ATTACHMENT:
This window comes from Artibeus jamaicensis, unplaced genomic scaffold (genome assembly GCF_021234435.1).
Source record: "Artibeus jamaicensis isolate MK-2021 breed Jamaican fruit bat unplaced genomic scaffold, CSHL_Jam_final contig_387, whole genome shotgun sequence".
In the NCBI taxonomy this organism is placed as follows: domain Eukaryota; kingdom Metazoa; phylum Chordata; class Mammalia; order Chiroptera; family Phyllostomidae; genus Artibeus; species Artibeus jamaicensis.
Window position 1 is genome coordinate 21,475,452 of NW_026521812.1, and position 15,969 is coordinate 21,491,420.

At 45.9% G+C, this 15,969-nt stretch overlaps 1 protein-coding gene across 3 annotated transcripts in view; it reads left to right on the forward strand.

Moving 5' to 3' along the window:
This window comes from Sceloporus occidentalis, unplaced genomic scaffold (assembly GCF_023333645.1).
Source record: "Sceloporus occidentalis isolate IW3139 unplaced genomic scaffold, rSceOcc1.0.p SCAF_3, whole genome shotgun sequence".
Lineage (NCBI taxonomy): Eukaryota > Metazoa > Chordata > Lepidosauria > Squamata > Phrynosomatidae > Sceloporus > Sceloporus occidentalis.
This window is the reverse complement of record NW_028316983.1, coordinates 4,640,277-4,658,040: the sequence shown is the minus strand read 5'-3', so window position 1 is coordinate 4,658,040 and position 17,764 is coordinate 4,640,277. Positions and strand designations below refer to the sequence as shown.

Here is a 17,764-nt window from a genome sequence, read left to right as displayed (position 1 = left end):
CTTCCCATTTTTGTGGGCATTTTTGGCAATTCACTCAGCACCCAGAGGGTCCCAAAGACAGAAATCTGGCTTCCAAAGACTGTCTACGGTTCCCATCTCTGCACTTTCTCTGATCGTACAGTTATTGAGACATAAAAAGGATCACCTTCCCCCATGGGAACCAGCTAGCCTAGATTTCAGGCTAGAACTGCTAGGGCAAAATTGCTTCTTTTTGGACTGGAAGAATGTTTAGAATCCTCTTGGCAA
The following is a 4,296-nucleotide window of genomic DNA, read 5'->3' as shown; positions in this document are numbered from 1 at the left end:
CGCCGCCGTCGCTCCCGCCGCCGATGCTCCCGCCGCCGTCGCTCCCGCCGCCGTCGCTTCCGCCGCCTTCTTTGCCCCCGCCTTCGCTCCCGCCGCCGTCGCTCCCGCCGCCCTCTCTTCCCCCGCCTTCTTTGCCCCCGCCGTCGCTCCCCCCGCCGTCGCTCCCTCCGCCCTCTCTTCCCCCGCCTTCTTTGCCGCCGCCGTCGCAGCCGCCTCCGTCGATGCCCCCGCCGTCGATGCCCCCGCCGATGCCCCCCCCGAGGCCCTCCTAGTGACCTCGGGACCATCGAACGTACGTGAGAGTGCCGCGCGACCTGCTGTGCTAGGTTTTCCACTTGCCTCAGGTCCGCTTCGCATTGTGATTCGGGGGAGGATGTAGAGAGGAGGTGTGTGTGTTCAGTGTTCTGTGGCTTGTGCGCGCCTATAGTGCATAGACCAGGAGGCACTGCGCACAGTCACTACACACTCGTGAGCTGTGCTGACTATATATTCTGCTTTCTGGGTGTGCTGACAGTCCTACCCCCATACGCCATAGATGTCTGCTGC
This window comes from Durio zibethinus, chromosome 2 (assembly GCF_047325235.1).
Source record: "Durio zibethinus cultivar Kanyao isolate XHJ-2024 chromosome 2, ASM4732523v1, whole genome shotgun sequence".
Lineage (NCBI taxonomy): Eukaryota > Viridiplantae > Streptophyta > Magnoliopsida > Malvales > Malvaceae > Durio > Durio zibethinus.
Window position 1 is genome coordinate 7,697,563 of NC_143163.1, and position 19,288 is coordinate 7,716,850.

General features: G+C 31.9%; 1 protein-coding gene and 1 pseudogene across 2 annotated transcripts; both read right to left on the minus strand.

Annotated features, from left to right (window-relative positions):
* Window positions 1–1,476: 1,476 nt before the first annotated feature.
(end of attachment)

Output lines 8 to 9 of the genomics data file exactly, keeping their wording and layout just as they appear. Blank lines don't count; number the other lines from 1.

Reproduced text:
Source record: "Sceloporus occidentalis isolate IW3139 unplaced genomic scaffold, rSceOcc1.0.p SCAF_3, whole genome shotgun sequence".
Lineage (NCBI taxonomy): Eukaryota > Metazoa > Chordata > Lepidosauria > Squamata > Phrynosomatidae > Sceloporus > Sceloporus occidentalis.